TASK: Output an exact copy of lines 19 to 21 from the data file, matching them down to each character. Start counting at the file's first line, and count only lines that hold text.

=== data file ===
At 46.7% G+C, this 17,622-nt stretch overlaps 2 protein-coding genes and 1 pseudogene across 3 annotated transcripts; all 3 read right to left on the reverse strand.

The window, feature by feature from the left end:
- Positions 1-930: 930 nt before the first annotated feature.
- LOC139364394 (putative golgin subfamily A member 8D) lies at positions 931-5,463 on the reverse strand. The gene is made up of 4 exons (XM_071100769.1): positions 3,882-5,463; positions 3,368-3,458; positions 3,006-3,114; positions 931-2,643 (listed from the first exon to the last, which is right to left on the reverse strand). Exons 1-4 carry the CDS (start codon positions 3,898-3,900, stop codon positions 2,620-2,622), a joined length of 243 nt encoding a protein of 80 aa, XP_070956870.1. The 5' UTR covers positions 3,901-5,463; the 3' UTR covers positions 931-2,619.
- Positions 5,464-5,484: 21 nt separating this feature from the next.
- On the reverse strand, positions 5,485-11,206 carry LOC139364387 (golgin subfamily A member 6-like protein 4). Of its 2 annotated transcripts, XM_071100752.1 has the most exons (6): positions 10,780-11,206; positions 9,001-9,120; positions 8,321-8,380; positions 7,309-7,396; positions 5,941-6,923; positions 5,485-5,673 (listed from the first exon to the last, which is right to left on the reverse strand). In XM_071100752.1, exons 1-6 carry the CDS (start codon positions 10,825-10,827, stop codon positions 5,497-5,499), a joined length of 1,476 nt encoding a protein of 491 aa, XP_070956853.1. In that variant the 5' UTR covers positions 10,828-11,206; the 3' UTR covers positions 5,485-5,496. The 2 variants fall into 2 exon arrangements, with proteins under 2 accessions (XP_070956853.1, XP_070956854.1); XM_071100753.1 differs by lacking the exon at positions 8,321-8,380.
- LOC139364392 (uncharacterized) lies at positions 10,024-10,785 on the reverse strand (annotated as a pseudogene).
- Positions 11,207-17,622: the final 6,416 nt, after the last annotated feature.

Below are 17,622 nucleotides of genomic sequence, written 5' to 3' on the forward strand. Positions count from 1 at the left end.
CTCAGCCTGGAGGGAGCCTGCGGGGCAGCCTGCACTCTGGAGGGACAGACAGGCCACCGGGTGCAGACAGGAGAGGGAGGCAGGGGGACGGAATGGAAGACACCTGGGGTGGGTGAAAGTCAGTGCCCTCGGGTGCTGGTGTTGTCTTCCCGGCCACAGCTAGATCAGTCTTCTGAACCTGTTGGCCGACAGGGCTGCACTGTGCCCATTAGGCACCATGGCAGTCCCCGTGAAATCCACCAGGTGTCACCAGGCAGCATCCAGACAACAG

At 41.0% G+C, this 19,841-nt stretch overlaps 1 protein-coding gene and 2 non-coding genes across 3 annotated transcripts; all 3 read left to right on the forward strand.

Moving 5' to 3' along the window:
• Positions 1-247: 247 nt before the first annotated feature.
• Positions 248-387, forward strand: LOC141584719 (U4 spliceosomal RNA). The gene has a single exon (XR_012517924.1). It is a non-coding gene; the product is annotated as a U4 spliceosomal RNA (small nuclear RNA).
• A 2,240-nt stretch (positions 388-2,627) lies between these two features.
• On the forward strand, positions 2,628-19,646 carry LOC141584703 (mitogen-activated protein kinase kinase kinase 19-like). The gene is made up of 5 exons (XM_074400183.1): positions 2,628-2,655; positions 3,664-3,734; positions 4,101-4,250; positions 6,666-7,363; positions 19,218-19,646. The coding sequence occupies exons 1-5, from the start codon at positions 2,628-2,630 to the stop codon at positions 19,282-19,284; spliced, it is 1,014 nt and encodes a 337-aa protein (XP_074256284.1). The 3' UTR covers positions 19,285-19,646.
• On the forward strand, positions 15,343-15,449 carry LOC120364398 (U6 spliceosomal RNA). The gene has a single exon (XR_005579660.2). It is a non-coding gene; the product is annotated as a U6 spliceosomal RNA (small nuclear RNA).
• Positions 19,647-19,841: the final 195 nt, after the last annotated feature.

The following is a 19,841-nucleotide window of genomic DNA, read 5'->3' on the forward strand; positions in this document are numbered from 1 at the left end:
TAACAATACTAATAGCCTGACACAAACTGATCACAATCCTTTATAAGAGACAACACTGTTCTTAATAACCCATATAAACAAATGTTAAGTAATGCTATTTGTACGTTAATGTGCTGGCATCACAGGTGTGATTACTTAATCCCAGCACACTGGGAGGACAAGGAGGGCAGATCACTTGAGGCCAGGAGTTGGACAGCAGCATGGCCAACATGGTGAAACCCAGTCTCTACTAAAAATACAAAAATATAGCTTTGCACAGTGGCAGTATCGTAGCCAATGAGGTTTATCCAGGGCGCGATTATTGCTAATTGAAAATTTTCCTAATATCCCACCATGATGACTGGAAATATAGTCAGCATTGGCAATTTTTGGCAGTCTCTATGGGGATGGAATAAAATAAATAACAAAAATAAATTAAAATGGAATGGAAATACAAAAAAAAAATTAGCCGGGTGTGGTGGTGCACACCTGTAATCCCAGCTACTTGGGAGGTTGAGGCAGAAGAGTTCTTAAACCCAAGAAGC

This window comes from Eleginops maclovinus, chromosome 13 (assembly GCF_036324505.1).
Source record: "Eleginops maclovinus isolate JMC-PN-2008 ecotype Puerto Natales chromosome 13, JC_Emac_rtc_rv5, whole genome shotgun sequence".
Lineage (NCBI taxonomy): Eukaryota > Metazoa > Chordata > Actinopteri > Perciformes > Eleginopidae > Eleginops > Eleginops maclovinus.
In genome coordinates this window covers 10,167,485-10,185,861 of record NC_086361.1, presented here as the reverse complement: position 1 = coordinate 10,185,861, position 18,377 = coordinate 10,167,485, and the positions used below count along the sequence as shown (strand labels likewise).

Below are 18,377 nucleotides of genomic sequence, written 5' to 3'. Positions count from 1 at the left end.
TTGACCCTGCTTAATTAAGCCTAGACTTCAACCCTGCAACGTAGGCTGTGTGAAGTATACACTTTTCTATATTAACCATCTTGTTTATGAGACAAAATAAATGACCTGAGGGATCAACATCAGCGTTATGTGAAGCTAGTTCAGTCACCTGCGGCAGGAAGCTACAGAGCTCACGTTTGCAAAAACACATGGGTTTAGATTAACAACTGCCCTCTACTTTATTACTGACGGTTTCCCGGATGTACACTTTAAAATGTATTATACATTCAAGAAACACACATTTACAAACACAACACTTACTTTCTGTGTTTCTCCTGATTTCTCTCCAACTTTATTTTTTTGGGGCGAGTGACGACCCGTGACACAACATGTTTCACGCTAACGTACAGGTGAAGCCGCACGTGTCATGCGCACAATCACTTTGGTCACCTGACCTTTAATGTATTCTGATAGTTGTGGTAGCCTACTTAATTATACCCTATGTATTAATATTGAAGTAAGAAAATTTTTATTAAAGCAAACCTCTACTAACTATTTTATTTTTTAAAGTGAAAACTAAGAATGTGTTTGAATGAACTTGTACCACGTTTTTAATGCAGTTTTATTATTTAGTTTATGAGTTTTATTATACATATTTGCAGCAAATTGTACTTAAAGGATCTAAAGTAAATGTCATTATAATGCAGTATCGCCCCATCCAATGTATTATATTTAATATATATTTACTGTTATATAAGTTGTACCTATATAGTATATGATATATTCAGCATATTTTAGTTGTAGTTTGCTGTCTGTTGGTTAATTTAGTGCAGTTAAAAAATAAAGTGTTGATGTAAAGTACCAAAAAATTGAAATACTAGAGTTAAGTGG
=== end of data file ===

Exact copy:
The following is a 19,841-nucleotide window of genomic DNA, read 5'->3' on the forward strand; positions in this document are numbered from 1 at the left end:
TAACAATACTAATAGCCTGACACAAACTGATCACAATCCTTTATAAGAGACAACACTGTTCTTAATAACCCATATAAACAAATGTTAAGTAATGCTATTTGTACGTTAATGTGCTGGCATCACAGGTGTGATTACTTAATCCCAGCACACTGGGAGGACAAGGAGGGCAGATCACTTGAGGCCAGGAGTTGGACAGCAGCATGGCCAACATGGTGAAACCCAGTCTCTACTAAAAATACAAAAATATAGCTTTGCACAGTGGCAGTATCGTAGCCAATGAGGTTTATCCAGGGCGCGATTATTGCTAATTGAAAATTTTCCTAATATCCCACCATGATGACTGGAAATATAGTCAGCATTGGCAATTTTTGGCAGTCTCTATGGGGATGGAATAAAATAAATAACAAAAATAAATTAAAATGGAATGGAAATACAAAAAAAAAATTAGCCGGGTGTGGTGGTGCACACCTGTAATCCCAGCTACTTGGGAGGTTGAGGCAGAAGAGTTCTTAAACCCAAGAAGC

This window comes from Eleginops maclovinus, chromosome 13 (assembly GCF_036324505.1).